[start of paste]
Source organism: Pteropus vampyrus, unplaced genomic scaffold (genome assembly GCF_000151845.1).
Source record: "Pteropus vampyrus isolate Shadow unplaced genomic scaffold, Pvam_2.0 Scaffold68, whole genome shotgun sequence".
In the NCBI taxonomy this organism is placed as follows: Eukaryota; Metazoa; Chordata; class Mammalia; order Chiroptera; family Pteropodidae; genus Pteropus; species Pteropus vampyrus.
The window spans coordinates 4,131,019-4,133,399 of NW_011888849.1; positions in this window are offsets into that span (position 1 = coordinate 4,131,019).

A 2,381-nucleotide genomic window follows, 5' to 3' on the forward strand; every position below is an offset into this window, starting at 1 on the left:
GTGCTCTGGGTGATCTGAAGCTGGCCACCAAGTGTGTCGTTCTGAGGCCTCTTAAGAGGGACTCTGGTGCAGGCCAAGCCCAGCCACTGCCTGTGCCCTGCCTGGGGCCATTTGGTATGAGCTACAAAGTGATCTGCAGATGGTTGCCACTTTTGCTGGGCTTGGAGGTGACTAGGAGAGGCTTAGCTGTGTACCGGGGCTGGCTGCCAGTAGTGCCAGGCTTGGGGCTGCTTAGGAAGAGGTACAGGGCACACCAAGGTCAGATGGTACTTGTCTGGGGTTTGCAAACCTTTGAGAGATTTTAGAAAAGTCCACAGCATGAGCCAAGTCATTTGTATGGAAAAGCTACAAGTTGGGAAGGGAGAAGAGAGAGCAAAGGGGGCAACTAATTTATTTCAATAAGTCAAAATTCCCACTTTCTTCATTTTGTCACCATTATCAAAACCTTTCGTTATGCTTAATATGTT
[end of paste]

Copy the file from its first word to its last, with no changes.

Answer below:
Source organism: Pteropus vampyrus, unplaced genomic scaffold (genome assembly GCF_000151845.1).
Source record: "Pteropus vampyrus isolate Shadow unplaced genomic scaffold, Pvam_2.0 Scaffold68, whole genome shotgun sequence".
In the NCBI taxonomy this organism is placed as follows: Eukaryota; Metazoa; Chordata; class Mammalia; order Chiroptera; family Pteropodidae; genus Pteropus; species Pteropus vampyrus.
The window spans coordinates 4,131,019-4,133,399 of NW_011888849.1; positions in this window are offsets into that span (position 1 = coordinate 4,131,019).

A 2,381-nucleotide genomic window follows, 5' to 3' on the forward strand; every position below is an offset into this window, starting at 1 on the left:
GTGCTCTGGGTGATCTGAAGCTGGCCACCAAGTGTGTCGTTCTGAGGCCTCTTAAGAGGGACTCTGGTGCAGGCCAAGCCCAGCCACTGCCTGTGCCCTGCCTGGGGCCATTTGGTATGAGCTACAAAGTGATCTGCAGATGGTTGCCACTTTTGCTGGGCTTGGAGGTGACTAGGAGAGGCTTAGCTGTGTACCGGGGCTGGCTGCCAGTAGTGCCAGGCTTGGGGCTGCTTAGGAAGAGGTACAGGGCACACCAAGGTCAGATGGTACTTGTCTGGGGTTTGCAAACCTTTGAGAGATTTTAGAAAAGTCCACAGCATGAGCCAAGTCATTTGTATGGAAAAGCTACAAGTTGGGAAGGGAGAAGAGAGAGCAAAGGGGGCAACTAATTTATTTCAATAAGTCAAAATTCCCACTTTCTTCATTTTGTCACCATTATCAAAACCTTTCGTTATGCTTAATATGTT